The Hard Truth: Newspaper Monopolies Are Gone Forever
Fox, who used to work at one of the Advance newspapers in Alabama that recently had its staff slashed and publishing frequency reduced, points out that the foundation of most newspaper business models — that is, the monopoly over information delivery — was doomed as soon as the internet came along, with its virtually frictionless distribution model and non-existent barriers to access. But Fox makes an important point: the real foundation of these monopolies from a business standpoint wasn’t so much the delivery of news (although that was important) but the delivery of advertising to a captive market:
The monopoly was on the delivery of printed advertising messages into homes in a given city or (better) metropolitan area: department store ads, supermarket ads, car dealer ads, and, most of all, classifieds. Notice that I didn’t mention news. That’s because, once a monopoly was established, the editorial content of a newspaper had no detectable impact on its financial success.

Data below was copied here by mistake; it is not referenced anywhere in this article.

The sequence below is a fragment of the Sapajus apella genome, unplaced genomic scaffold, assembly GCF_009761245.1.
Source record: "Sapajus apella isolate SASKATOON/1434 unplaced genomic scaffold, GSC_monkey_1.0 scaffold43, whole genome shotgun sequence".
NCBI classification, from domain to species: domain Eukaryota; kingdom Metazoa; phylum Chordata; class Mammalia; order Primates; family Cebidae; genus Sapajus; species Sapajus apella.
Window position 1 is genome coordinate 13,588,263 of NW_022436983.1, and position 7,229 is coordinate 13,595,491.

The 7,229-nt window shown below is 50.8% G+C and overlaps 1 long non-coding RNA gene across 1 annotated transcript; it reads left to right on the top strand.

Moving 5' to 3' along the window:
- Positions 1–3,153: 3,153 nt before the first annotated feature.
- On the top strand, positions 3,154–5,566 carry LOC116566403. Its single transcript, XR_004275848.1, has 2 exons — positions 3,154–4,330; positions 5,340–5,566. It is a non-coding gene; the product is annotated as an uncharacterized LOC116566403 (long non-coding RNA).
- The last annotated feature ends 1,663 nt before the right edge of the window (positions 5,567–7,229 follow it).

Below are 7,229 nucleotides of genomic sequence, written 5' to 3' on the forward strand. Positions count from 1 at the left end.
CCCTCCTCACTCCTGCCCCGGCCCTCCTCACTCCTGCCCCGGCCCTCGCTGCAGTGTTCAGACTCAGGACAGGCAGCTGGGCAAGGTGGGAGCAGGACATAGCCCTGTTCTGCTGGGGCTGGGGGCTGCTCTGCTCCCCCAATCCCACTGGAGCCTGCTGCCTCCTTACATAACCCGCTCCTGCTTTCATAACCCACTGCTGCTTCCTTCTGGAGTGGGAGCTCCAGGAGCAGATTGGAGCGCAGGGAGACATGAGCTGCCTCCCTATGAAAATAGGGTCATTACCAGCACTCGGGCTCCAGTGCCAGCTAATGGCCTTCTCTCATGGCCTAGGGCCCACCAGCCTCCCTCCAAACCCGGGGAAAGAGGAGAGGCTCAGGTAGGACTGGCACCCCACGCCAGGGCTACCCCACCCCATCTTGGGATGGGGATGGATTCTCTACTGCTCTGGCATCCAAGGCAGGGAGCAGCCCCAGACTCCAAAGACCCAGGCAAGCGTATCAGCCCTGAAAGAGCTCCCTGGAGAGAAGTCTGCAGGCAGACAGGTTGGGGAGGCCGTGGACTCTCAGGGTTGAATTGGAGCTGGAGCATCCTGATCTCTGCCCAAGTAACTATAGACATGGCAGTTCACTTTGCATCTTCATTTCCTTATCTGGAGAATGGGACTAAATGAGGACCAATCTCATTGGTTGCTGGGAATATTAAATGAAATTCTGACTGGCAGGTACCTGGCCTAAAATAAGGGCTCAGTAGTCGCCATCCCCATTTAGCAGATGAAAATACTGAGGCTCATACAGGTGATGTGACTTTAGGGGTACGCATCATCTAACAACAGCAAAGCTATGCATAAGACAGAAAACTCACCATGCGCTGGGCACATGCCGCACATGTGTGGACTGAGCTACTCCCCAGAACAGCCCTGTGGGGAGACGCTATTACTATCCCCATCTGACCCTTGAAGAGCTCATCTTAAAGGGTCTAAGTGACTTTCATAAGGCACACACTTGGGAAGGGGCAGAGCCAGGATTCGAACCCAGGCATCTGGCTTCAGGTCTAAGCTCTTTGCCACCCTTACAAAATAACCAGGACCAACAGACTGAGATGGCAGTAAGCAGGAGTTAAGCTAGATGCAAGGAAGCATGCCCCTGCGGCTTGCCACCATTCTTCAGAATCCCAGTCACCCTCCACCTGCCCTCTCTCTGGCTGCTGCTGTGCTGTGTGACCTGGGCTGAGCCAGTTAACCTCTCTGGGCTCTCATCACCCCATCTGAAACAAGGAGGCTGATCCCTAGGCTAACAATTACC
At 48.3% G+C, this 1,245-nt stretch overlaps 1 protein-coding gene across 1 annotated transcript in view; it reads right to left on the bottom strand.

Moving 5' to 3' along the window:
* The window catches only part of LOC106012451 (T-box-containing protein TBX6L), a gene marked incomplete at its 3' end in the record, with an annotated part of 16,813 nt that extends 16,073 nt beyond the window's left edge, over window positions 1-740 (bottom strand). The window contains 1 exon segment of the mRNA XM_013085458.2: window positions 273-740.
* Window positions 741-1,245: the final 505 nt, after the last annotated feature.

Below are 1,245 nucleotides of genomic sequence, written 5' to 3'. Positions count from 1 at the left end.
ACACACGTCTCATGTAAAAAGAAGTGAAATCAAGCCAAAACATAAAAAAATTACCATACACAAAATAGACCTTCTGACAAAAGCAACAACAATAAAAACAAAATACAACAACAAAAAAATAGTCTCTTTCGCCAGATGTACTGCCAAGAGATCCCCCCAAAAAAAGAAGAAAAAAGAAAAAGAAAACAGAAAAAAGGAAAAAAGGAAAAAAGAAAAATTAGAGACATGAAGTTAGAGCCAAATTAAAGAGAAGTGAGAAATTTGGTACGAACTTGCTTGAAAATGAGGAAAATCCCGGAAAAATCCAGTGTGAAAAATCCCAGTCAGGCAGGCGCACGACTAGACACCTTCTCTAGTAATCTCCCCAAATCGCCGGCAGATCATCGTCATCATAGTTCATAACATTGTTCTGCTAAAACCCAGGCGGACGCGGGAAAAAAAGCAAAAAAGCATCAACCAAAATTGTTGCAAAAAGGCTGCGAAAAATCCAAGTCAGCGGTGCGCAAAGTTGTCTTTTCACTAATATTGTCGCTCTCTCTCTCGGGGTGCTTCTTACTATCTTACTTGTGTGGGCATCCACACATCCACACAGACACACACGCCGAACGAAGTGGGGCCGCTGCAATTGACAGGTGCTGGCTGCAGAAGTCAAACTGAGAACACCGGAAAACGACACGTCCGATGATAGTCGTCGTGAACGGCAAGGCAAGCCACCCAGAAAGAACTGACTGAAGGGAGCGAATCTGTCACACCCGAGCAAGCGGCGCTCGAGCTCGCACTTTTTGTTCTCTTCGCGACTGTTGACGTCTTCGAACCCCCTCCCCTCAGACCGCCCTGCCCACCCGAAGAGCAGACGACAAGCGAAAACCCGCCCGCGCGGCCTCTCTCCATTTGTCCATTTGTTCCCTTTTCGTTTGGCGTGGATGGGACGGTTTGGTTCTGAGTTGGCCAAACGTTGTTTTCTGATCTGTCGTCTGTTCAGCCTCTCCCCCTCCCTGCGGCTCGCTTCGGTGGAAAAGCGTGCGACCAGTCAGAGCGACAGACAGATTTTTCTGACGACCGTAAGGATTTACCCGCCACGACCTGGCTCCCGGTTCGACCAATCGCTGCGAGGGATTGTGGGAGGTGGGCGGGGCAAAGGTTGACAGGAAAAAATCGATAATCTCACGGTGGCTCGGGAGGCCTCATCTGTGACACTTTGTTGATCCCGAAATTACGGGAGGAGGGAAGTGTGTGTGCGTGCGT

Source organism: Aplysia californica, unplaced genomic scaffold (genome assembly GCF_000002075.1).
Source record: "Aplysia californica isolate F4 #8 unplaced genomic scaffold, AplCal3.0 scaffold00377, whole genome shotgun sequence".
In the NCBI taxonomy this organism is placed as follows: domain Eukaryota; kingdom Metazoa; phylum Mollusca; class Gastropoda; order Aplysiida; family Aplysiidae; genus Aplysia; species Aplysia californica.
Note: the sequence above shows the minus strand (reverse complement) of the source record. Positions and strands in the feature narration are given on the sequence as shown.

Advertisers are a newspaper’s main customers, not readers
Although most newspaper publishers probably don’t want to admit it, the thing that allowed them to build sustainable media businesses — particularly in smaller markets — wasn’t so much their access to news or the production of great journalism as it was control over a dominant advertising platform. All the jokes from newspaper production departments or ad sales reps about how news articles are “to keep the ads from bumping into each other” have more than just a grain of truth to them. And the attempt to maintain that revenue source is what has driven so many papers to install paywalls, as a way of keeping readers from fleeing to the digital version.